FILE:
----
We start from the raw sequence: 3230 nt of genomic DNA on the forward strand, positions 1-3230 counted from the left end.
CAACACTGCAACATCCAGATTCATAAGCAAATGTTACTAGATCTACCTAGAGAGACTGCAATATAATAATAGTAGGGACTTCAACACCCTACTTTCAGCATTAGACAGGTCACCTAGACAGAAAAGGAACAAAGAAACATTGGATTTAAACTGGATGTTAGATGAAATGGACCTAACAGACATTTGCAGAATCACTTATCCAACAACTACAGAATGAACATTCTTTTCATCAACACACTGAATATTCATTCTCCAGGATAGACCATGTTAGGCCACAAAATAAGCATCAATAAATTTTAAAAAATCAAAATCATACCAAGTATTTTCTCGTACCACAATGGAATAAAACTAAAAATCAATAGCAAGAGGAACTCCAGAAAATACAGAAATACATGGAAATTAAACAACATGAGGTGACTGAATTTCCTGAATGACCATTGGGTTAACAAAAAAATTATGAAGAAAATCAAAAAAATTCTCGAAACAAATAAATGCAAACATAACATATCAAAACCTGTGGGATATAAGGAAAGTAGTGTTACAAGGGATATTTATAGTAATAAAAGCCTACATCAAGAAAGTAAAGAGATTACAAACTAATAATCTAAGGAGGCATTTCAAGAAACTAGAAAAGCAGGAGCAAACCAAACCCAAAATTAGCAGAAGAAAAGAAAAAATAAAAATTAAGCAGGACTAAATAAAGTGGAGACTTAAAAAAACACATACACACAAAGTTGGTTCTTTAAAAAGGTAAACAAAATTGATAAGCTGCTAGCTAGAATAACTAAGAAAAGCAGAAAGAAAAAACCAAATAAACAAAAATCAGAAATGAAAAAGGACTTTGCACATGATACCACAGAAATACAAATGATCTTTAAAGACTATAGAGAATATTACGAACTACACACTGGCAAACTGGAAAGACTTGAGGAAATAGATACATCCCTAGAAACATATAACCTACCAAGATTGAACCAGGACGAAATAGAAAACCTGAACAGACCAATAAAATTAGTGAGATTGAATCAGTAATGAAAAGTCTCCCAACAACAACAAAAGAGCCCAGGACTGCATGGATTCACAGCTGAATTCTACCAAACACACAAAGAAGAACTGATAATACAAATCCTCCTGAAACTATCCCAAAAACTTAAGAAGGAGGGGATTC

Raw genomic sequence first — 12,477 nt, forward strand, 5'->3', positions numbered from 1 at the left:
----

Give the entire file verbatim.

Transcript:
We start from the raw sequence: 3230 nt of genomic DNA on the forward strand, positions 1-3230 counted from the left end.
CAACACTGCAACATCCAGATTCATAAGCAAATGTTACTAGATCTACCTAGAGAGACTGCAATATAATAATAGTAGGGACTTCAACACCCTACTTTCAGCATTAGACAGGTCACCTAGACAGAAAAGGAACAAAGAAACATTGGATTTAAACTGGATGTTAGATGAAATGGACCTAACAGACATTTGCAGAATCACTTATCCAACAACTACAGAATGAACATTCTTTTCATCAACACACTGAATATTCATTCTCCAGGATAGACCATGTTAGGCCACAAAATAAGCATCAATAAATTTTAAAAAATCAAAATCATACCAAGTATTTTCTCGTACCACAATGGAATAAAACTAAAAATCAATAGCAAGAGGAACTCCAGAAAATACAGAAATACATGGAAATTAAACAACATGAGGTGACTGAATTTCCTGAATGACCATTGGGTTAACAAAAAAATTATGAAGAAAATCAAAAAAATTCTCGAAACAAATAAATGCAAACATAACATATCAAAACCTGTGGGATATAAGGAAAGTAGTGTTACAAGGGATATTTATAGTAATAAAAGCCTACATCAAGAAAGTAAAGAGATTACAAACTAATAATCTAAGGAGGCATTTCAAGAAACTAGAAAAGCAGGAGCAAACCAAACCCAAAATTAGCAGAAGAAAAGAAAAAATAAAAATTAAGCAGGACTAAATAAAGTGGAGACTTAAAAAAACACATACACACAAAGTTGGTTCTTTAAAAAGGTAAACAAAATTGATAAGCTGCTAGCTAGAATAACTAAGAAAAGCAGAAAGAAAAAACCAAATAAACAAAAATCAGAAATGAAAAAGGACTTTGCACATGATACCACAGAAATACAAATGATCTTTAAAGACTATAGAGAATATTACGAACTACACACTGGCAAACTGGAAAGACTTGAGGAAATAGATACATCCCTAGAAACATATAACCTACCAAGATTGAACCAGGACGAAATAGAAAACCTGAACAGACCAATAAAATTAGTGAGATTGAATCAGTAATGAAAAGTCTCCCAACAACAACAAAAGAGCCCAGGACTGCATGGATTCACAGCTGAATTCTACCAAACACACAAAGAAGAACTGATAATACAAATCCTCCTGAAACTATCCCAAAAACTTAAGAAGGAGGGGATTC

Raw genomic sequence first — 12,477 nt, forward strand, 5'->3', positions numbered from 1 at the left: